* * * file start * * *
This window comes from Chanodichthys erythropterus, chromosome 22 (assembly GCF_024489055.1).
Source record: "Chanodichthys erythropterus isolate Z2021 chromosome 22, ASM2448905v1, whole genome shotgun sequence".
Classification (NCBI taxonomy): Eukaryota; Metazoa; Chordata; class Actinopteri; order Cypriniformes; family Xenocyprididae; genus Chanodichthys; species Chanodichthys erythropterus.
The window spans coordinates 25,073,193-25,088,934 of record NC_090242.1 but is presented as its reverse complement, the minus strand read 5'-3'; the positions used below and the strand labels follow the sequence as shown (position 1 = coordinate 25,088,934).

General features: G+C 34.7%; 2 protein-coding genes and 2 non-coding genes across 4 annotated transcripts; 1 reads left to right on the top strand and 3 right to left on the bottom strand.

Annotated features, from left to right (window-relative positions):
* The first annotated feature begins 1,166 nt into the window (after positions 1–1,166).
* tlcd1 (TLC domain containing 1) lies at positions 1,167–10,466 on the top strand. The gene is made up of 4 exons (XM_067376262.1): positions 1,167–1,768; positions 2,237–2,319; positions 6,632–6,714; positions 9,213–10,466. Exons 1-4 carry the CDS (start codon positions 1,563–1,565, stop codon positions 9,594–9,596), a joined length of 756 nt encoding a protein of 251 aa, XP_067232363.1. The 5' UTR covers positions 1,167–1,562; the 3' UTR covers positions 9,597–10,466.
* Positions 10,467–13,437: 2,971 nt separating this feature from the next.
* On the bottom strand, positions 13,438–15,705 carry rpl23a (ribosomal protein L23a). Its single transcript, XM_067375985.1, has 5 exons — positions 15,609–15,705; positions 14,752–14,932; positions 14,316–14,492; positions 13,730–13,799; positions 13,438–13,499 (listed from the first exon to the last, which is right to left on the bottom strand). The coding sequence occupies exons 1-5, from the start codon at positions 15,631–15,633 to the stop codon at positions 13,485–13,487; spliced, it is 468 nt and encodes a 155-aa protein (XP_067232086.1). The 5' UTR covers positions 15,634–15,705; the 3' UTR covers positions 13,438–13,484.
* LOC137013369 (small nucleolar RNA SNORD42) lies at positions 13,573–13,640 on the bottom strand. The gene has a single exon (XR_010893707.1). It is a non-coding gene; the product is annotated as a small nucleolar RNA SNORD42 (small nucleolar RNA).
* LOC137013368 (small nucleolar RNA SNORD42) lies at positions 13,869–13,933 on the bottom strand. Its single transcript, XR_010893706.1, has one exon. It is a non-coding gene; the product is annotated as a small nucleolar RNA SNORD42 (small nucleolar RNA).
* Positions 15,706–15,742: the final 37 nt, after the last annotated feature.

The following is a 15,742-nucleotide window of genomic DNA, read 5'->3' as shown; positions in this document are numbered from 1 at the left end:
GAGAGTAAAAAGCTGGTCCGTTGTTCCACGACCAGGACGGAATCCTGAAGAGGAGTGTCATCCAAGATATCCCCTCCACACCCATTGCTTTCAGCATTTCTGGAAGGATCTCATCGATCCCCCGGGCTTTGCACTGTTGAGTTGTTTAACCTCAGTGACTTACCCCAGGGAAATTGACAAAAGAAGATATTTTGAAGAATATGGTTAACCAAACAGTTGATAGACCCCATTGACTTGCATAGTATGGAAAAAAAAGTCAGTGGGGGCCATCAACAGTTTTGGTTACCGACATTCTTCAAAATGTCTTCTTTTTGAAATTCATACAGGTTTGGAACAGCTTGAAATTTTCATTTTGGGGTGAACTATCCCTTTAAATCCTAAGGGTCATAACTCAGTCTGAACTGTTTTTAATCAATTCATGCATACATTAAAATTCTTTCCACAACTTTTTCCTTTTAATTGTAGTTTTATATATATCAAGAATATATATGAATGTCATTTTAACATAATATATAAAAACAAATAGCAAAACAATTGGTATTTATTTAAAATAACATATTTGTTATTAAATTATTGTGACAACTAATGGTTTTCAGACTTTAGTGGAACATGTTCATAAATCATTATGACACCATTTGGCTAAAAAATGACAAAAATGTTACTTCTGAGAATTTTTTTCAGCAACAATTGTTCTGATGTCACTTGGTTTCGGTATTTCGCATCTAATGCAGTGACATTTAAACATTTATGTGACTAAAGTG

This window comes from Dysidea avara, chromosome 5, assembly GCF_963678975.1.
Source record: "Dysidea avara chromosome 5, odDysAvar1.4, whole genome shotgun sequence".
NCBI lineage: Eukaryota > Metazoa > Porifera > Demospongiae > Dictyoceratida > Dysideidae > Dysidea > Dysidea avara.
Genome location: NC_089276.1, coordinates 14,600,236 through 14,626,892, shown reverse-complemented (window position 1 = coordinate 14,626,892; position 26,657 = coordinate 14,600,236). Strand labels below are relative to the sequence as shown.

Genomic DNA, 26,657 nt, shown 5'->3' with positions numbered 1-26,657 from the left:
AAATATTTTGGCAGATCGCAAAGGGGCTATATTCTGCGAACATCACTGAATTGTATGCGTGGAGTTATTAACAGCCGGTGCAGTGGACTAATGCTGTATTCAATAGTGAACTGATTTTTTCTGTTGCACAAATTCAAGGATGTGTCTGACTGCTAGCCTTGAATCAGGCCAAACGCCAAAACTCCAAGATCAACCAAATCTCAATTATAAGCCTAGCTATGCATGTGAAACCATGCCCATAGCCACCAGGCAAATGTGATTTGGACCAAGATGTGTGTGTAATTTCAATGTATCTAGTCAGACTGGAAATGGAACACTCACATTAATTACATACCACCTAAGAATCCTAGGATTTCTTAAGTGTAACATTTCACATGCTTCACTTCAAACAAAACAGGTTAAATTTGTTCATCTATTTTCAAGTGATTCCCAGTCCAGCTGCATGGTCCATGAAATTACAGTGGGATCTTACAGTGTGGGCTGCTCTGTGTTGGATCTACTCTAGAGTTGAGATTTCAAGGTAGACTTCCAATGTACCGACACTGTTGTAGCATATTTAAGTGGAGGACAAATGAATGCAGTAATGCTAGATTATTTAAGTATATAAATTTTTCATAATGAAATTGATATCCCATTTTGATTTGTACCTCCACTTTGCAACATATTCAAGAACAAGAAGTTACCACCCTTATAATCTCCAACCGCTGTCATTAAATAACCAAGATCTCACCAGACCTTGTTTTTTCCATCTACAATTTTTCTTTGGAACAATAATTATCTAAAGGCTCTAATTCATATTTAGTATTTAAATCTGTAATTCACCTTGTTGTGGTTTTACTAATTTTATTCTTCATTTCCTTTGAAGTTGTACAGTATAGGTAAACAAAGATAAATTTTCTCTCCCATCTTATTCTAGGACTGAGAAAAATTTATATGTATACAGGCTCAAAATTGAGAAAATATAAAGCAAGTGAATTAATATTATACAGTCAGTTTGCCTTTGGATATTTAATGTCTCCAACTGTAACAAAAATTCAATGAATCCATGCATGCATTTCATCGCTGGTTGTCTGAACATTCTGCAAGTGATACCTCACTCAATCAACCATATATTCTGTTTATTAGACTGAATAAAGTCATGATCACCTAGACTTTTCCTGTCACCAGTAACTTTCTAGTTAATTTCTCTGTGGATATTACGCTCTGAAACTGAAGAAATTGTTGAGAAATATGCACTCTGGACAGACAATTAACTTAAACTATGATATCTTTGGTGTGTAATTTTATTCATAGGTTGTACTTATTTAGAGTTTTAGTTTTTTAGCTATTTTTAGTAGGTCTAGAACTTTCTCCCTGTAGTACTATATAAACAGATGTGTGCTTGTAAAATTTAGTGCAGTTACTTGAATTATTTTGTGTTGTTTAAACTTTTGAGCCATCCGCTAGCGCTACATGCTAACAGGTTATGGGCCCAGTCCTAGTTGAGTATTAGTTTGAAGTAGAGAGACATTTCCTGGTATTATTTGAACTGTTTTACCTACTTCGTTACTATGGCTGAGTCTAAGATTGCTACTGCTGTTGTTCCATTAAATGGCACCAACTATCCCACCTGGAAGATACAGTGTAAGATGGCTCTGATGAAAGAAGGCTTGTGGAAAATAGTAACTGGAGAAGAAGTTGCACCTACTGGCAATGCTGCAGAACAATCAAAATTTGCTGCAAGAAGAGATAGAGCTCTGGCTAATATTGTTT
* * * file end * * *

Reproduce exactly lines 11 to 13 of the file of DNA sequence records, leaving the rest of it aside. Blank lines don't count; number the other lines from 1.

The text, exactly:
* LOC137013369 (small nucleolar RNA SNORD42) lies at positions 13,573–13,640 on the bottom strand. The gene has a single exon (XR_010893707.1). It is a non-coding gene; the product is annotated as a small nucleolar RNA SNORD42 (small nucleolar RNA).
* LOC137013368 (small nucleolar RNA SNORD42) lies at positions 13,869–13,933 on the bottom strand. Its single transcript, XR_010893706.1, has one exon. It is a non-coding gene; the product is annotated as a small nucleolar RNA SNORD42 (small nucleolar RNA).
* Positions 15,706–15,742: the final 37 nt, after the last annotated feature.